Presentation on theme: "Assessing the contribution of Tempus to the Bologna Process in the Russian Federation Dr Anthony J Vickers, C Eng, FIET, CPhys, MInstP UK Bologna Expert."— Presentation transcript:
Assessing the contribution of Tempus to the Bologna Process in the Russian Federation Dr Anthony J Vickers, C Eng, FIET, CPhys, MInstP UK Bologna Expert
The International Expert Team Dr Anthony J Vickers The University of Essex, UK Dr Svetlana Tvorogova State University, Higher School of Economics Professor Gennady Lukichev National Information Centre for Academic Recognition and Mobility Professor Vladimir Andreff Sorbonne University Paris I, France
The Action Lines 1.Adoption of a system of easily readable and comparable degrees 2.Adoption of a system essentially based on two cycles 3.Establishment of a system of credits 4.Promotion of mobility 5.Promotion of European cooperation in quality assurance 6.Promotion of the European dimension in higher education 7.Lifelong learning 8.The involvement of HE institutions and students in the development of the Bologna Process 9.Promoting the attractiveness of the European Higher Education Area. 10. European Higher Education Area and European Research Area – two pillars of the knowledge based society.
The overall objective is to assess the contribution of the Tempus programme to achieve the goals of the Bologna process and to help form the EU-Russia Education Space, contributing to bringing the Russian higher education system closer to the newly forming European Higher Education Area (EHEA). The project Global objectives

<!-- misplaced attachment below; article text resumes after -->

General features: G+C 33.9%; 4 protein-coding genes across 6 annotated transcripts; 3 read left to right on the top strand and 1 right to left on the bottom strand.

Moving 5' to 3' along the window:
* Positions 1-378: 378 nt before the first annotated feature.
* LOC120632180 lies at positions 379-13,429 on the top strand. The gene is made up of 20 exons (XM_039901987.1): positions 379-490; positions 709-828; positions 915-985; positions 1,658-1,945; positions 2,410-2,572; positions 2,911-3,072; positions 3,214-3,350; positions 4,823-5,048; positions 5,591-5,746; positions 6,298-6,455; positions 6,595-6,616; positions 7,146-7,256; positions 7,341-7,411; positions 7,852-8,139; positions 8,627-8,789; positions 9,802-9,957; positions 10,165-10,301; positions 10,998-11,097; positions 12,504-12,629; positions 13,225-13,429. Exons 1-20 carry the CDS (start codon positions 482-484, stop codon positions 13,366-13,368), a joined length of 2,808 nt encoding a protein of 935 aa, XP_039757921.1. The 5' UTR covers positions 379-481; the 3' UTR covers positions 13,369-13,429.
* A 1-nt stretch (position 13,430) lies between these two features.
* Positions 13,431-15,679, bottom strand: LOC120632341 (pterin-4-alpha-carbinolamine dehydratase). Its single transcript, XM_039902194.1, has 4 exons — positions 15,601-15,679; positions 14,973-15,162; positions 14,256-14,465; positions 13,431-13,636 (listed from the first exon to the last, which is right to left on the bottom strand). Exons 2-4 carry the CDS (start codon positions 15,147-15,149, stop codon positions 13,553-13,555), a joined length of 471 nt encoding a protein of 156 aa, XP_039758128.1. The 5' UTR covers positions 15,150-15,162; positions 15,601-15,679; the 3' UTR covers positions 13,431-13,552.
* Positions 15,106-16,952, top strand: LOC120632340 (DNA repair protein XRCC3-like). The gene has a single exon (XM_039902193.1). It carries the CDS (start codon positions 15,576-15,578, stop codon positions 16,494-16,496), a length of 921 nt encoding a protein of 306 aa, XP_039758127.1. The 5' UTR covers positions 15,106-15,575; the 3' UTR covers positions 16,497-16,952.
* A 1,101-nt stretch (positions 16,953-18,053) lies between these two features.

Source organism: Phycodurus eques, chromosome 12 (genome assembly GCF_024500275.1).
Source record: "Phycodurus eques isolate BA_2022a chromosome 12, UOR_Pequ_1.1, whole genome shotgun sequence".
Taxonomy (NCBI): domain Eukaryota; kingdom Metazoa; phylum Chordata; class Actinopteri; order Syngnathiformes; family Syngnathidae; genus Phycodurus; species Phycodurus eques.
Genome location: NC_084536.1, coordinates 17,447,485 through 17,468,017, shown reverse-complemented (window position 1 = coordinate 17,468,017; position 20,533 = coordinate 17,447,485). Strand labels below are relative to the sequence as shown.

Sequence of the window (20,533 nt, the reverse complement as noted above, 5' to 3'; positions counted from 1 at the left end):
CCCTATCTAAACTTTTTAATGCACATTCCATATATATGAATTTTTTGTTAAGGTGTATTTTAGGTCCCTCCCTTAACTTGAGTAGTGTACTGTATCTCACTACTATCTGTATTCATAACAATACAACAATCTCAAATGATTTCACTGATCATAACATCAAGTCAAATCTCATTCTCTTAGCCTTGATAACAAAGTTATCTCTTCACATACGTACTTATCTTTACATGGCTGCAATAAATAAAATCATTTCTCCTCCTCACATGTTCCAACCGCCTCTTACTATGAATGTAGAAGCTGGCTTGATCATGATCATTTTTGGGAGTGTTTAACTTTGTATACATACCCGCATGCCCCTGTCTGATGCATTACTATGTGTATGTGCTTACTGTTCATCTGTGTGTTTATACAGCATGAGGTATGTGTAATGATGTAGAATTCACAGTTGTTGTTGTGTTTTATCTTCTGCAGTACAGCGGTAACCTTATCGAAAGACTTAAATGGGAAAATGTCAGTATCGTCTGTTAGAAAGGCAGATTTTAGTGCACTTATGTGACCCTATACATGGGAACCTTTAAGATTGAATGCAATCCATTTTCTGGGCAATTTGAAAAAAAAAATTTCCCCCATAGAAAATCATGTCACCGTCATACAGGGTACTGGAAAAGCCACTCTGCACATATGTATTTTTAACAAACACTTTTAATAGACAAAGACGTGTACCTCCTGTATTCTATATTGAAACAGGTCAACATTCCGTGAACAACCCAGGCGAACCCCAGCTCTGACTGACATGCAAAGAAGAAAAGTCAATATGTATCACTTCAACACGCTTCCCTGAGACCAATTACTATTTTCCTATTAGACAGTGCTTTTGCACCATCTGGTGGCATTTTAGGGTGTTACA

– Assessing the results of selected Tempus projects focussed on Tempus priorities linked to Russias participation in the Bologna process, such as: –adoption of a two-tier bachelor-master cycle, –introduction of a credit system, namely ECTS –adoption of learning quality provisions –and introduction of integrated curricula. – Identifying best examples of; – comparable degrees structures – development of two cycle systems – adoption of ECTS approach – adoption of quality provisions – and development of integrated curricula. – Stimulating a debate on results achieved in order to strengthen Russias involvement in the development of the EHEA. Specific objectives
Methodology - Questionnaires –A three section questionnaire was sent to all RF Institutions participating in Tempus projects started after Jan 1st 2001 as well as those Institutions participating in Tempus projects started between January 1st 1999 and December 31st 2000 selected for a site visit. – Both English and Russian versions were sent and the respondents were given the choice of answering in English or Russian. –The questionnaires were sent to the project coordinators where the coordinator was from a Russian Federation Institution as well as to the Rector/Vice Rector of the Russian Federation Institutions. –A third Questionnaire was sent to Russian Federation students who have spent a period of study abroad as part of any Tempus project. –A separate questionnaire based on section B of the main questionnaire was sent to the contact person at each EU partner in all the selected Tempus projects.